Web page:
- 98% of educators use digital tools at work, with educators with ten years or less of teaching experience saying they had more confidence in using the tools but committed less time to using them each week compared to their more experienced counterparts, according to the 2017 Educator Confidence Report released by Houghton Mifflin Harcourt.
- Nearly one-third of teachers reported that a lack of professional development in these subjects was of great concern to them, and 48% of surveyed educators said that classroom coaching was particularly beneficial in terms of helping them understand educational technology in a more effective manner.
- However, 86% of those surveyed saying they had spent their own money on some form professional development around tech training. Professional development was seen as being second only to informal discussion with colleagues in terms of what was most beneficial for self-education in utilizing digital tools.
The notion that younger individuals may be more familiar with tech tools, and therefore require less professional development and time with them, is an idea which could be leveraged to not only cut costs on formal training, but provide leadership opportunities for newer teachers in the school. Educators reported that they often gleaned the most insight from “informal discussions” with colleagues; tapping younger educators as points of reference for staff could benefit both age groups — teachers with experience but less knowledge of digital tools would have a consistent resource on the faculty with whom they could brainstorm and troubleshoot issues. Newer teachers could benefit from this additional, albeit informal, responsibility as it introduces them into the school community and culture in an organic, unobtrusive manner.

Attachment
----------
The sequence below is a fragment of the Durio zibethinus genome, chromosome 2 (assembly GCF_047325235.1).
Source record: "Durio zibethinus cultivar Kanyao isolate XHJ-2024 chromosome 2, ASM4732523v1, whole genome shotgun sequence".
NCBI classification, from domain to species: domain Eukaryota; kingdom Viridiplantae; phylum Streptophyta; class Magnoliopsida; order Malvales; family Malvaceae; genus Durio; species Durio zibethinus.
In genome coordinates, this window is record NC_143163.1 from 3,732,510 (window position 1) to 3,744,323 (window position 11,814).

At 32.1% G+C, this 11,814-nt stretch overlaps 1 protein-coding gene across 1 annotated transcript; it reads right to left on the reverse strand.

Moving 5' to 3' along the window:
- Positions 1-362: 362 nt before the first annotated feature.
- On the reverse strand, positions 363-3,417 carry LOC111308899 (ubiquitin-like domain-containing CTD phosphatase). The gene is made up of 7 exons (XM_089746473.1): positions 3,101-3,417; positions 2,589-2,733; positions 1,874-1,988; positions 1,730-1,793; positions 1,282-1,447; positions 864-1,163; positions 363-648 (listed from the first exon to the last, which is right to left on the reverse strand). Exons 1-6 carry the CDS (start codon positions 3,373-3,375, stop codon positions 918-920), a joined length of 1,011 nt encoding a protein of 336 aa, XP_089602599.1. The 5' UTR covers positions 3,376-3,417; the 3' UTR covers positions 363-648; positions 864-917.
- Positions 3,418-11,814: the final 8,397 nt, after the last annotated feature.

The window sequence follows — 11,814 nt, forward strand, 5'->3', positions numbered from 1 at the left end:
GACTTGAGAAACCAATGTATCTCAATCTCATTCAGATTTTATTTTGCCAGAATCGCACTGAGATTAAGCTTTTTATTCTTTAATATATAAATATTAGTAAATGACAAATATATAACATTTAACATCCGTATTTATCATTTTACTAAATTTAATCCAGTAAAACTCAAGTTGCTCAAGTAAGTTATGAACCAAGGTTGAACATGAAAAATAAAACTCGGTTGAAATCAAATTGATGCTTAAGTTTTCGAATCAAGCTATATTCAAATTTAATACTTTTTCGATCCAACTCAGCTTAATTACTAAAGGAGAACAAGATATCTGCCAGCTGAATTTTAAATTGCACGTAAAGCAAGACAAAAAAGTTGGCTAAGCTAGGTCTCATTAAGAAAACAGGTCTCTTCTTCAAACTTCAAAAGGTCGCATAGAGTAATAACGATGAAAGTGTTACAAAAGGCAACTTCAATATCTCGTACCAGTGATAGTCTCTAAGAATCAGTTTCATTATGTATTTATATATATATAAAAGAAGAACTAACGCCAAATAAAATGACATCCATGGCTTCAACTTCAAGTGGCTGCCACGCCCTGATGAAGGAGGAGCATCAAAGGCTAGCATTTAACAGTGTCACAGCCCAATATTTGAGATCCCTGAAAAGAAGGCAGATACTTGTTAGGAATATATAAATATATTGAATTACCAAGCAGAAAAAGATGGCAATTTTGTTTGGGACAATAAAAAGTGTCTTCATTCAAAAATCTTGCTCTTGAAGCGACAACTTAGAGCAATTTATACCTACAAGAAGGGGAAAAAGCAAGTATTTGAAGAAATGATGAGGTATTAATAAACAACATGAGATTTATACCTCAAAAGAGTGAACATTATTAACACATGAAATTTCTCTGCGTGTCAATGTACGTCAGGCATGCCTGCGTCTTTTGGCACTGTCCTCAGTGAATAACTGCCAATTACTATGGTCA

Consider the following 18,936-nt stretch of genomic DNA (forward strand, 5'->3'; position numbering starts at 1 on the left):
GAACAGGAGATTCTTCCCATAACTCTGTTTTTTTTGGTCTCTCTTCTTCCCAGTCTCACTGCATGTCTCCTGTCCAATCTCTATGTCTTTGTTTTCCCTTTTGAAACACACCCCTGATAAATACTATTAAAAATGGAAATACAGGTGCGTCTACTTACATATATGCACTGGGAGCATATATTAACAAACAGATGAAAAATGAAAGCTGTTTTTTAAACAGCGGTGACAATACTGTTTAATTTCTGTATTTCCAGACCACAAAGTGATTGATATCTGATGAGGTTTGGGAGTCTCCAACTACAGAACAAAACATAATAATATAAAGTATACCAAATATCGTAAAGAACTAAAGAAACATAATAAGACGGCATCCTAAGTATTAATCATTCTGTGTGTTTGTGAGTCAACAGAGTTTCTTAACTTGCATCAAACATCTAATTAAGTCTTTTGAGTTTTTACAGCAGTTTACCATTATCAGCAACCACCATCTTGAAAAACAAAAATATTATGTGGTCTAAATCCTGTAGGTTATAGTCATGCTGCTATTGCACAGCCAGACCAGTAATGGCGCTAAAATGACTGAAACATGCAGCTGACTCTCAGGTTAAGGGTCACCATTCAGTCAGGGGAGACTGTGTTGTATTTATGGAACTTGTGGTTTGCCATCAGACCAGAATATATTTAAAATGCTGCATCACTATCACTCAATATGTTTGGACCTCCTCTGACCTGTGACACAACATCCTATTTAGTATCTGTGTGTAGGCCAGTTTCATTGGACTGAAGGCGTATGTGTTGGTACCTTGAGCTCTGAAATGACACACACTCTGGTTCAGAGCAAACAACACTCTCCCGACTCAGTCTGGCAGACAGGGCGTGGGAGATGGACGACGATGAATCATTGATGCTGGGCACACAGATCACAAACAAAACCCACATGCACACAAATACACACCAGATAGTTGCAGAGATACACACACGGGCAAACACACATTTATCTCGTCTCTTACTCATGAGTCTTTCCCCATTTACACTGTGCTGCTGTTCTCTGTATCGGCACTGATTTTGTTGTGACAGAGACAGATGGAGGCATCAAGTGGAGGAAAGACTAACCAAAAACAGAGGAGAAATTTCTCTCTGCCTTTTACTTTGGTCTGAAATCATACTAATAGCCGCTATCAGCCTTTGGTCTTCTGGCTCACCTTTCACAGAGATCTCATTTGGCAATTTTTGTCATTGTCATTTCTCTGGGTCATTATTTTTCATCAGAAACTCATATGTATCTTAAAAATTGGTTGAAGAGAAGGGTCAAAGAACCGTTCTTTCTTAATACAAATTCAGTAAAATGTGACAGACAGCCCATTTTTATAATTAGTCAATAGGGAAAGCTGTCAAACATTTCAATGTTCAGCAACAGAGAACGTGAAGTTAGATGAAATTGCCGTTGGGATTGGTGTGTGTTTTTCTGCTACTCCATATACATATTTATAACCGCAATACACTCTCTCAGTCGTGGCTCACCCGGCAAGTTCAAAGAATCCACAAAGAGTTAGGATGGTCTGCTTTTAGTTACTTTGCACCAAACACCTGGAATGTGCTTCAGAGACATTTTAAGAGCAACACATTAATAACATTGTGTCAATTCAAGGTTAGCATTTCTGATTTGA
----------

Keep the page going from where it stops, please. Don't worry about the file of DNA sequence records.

Additionally, school leaders could look to students as another potential source of professional development for digital tools and techniques. Last year, at Creekside Middle School in Patterson Unified School District near San Francisco, CA, students had the opportunity to engage with their teachers about how they could use the new tech for classroom instruction. The opportunities are numerous; better communication can be established between teachers and students, and students may feel more invested in the school if they feel like they have contributed to its’ success in a tangible manner.